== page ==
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 The Last Straw -
 The International  Journal of Straw  Bale and Natural  Building

- Promoting natural building, and sustainable design and development, through research, training, education and consulting services.

A Variation of the Pallet Truss, by Dr. Owen Geiger

David and Sara Brave Heart with the On The Wings of Eagles organization hope to demonstrate sustainable building to the Lakota of Pine Ridge Indian Reservation and support other families who want to build this way. To help as many people as possible they asked for assistance from the Geiger Research Institute and Builders Without Borders in designing a home that will cost less than $5,000. Poverty is very high in the area and unemployment is over 75%.

Both organizations emphasize innovative solutions that utilize locally available materials. In this case, small diameter trees for trusses and other wood members are readily available on their land. Pallets are also plentiful.

[Note: Alfred von Bachmayr, another BWB member, developed a truss made entirely of salvaged wood pallets. See The Last Straw, Issue #38, The Pallet Truss: A Low Cost Alternative Roof Structure. Pallet trusses are an excellent option where other sources of wood are unavailable.]

The parallel truss design described here is very similar to the one developed by von Bachmayr. The main difference is the use of pine poles for the top and bottom chords in place of pallet material.

The chords (the long parallel members) use 4"-5" tapered poles, milled S3S (surfaced with three flat sides, the fourth side can be left as is). The top chord is milled on the top (which creates a flat surface for purlins) and on two sides. The bottom chord is milled on the bottom (which creates a flat surface for ceiling materials) and on two sides. After milling, the dimensions of the chords are 2 thick with widths tapering from approximately from 3-1/2" to 4-1/2". Crown the poles before milling them for optimum strength.

Web members made of pallet wood join the top and bottom chords together. These are approximately 5/8" x 3-1/2" in size. They are placed 90 degrees to each other and alternated from side to side (half are fastened to one side of the chords, the other half are fastened to the opposite side of the chords). Cut the web members from the pallet using a pattern to ensure uniformity.

Each connection between web members and chords is pre-drilled and fastened with three 2-1/4 deck screws and PL400. This eliminates the problem of nails splitting the wood.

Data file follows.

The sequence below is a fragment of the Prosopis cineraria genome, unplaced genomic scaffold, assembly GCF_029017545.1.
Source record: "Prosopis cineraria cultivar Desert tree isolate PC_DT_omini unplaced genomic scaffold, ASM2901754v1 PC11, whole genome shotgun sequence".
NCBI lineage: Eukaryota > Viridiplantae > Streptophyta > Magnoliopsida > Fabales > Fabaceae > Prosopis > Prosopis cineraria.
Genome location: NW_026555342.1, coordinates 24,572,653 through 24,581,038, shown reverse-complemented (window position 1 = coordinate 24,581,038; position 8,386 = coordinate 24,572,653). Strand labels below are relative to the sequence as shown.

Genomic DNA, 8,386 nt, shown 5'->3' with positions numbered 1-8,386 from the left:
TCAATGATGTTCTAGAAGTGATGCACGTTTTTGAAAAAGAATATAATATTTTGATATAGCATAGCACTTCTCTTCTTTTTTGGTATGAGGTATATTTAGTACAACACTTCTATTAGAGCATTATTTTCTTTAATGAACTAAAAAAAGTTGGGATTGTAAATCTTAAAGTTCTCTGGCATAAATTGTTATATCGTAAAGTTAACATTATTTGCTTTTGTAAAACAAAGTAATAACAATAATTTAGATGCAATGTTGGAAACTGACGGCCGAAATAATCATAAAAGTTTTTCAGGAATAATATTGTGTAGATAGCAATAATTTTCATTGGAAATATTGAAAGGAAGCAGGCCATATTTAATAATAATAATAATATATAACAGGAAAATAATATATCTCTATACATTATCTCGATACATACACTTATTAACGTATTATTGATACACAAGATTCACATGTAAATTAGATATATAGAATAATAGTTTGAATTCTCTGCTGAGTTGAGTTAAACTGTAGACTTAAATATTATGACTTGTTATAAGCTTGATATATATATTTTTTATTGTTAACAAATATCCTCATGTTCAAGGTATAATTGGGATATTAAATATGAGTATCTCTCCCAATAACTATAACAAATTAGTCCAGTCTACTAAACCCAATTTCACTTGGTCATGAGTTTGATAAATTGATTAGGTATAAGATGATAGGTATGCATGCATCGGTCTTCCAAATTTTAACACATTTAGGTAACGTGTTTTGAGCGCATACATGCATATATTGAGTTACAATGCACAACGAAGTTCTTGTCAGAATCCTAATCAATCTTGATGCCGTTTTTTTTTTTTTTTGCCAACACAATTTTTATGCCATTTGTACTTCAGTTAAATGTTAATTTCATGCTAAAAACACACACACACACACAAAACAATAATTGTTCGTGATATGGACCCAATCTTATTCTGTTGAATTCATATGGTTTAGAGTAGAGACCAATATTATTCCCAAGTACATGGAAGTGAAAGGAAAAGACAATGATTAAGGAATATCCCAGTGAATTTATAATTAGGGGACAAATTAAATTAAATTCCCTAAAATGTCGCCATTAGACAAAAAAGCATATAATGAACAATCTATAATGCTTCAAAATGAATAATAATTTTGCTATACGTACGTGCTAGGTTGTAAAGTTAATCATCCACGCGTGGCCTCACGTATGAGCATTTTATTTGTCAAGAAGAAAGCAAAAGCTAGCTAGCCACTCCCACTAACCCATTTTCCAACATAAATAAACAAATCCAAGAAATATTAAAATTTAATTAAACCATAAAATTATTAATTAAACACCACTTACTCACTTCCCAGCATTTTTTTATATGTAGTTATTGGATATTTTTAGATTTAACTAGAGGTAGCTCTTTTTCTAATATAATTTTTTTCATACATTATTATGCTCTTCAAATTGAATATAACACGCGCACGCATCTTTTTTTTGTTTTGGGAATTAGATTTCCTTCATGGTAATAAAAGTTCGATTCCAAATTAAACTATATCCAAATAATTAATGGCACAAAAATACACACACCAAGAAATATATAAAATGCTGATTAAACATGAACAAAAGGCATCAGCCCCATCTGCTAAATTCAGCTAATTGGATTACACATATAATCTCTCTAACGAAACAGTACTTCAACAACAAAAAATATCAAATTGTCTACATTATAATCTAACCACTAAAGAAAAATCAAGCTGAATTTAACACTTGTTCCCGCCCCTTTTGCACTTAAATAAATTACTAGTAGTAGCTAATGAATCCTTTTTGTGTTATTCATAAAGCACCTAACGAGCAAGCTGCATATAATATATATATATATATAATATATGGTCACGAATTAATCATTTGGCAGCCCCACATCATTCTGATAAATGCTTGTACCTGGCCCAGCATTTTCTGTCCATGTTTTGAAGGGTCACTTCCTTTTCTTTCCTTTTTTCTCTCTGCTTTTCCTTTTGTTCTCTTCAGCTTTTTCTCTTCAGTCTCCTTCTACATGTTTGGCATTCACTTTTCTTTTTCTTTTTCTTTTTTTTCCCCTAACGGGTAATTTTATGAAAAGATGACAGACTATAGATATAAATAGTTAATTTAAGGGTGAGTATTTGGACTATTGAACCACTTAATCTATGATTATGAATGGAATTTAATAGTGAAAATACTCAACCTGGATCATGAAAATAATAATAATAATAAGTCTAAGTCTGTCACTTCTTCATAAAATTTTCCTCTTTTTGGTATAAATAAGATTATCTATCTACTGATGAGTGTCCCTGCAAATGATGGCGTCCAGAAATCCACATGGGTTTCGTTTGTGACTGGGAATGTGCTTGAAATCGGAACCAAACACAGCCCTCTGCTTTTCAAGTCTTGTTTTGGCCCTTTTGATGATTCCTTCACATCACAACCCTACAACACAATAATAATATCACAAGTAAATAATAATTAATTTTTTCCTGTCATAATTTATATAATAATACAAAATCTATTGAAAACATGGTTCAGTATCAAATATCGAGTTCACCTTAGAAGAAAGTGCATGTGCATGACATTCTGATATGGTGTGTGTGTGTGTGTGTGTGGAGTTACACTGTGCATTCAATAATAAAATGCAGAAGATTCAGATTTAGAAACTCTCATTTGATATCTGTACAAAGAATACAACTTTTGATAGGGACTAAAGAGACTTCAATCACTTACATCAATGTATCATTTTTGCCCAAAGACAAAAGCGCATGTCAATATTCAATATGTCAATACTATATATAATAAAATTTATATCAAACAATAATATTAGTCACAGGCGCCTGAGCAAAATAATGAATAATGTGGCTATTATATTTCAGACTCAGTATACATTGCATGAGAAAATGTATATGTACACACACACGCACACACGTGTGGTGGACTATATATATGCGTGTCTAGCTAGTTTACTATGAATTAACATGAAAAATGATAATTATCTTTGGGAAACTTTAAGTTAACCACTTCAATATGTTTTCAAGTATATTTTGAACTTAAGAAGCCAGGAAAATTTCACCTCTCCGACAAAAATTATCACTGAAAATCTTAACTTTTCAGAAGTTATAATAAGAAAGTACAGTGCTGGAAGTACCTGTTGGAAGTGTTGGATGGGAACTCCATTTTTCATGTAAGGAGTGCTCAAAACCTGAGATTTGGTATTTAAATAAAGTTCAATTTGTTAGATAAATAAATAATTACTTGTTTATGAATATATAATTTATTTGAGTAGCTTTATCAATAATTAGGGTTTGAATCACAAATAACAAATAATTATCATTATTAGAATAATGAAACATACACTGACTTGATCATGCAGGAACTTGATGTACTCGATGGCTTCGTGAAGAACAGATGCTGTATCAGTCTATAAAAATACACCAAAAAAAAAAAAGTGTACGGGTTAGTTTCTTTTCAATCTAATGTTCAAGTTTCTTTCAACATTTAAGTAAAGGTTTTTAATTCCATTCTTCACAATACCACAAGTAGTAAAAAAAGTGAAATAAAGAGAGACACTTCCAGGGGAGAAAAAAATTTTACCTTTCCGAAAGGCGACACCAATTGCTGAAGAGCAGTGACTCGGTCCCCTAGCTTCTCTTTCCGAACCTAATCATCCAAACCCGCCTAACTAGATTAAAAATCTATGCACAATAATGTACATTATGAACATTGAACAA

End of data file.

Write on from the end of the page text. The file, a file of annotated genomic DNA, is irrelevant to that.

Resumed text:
Truss dimensions: The size and spacing of these trusses is based on the typical size of straw bales (be sure to verify the dimensions of the bales in your area). Trusses 25" wide allow for standard-sized bales with about 1" extra space to ensure the bales fit properly. Using a layout of 36" OC (on center) provides space for two bales on edge with an extra 2" or so to help maneuver the bales into position. Any gaps between the bales should be stuffed with straw-clay ( loose straw coated with a light slurry of clay) for improved energy performance. Coat the bales on the ground with clay and allow to dry before installation. Be sure to use noncombustible materials around stovepipes.

Some key highlights of this truss design:

- Using poles eliminates the awkward and time consuming process of assembling pallet wood for the chords.

- Full-length poles are stronger than numerous short pieces of pallet wood assembled together. Any component is only as strong as its weakest link - one poor joint could cause a structural failure.

- This truss provides sufficient roof insulation where temperatures can range from minus 29 degrees to 120 degrees Fahrenheit.

- Bales are supported by 1-1/2" pallet boards.

- U.S. forests are overcrowded with small trees. Thinning these trees reduces the risk of forest fires, improves the health of the forest and saves shipping and construction costs.

- This system creates local jobs. A trained workforce will help ensure more consistent, higher quality trusses.

- Very few tools are required.

Do-it-yourselfers can mill their own wood instead of buying it from a lumberyard. The Beam Machine is one example of a low-cost chainsaw attachment that mills straight edges on poles. This $40 guide attaches to most chainsaws. It guides the saw by sliding along a 2" x 4" tacked to the pole. More information on this attachment is available at: Beam Machine.

In addition to providing truss material, small diameter wood can be used for studs, joists, plates, purlins, window and door frames, and other components. An article with more information on the use of small diameter wood can be found on our website at Small Diameter Wood - An Underutilized Building Material.

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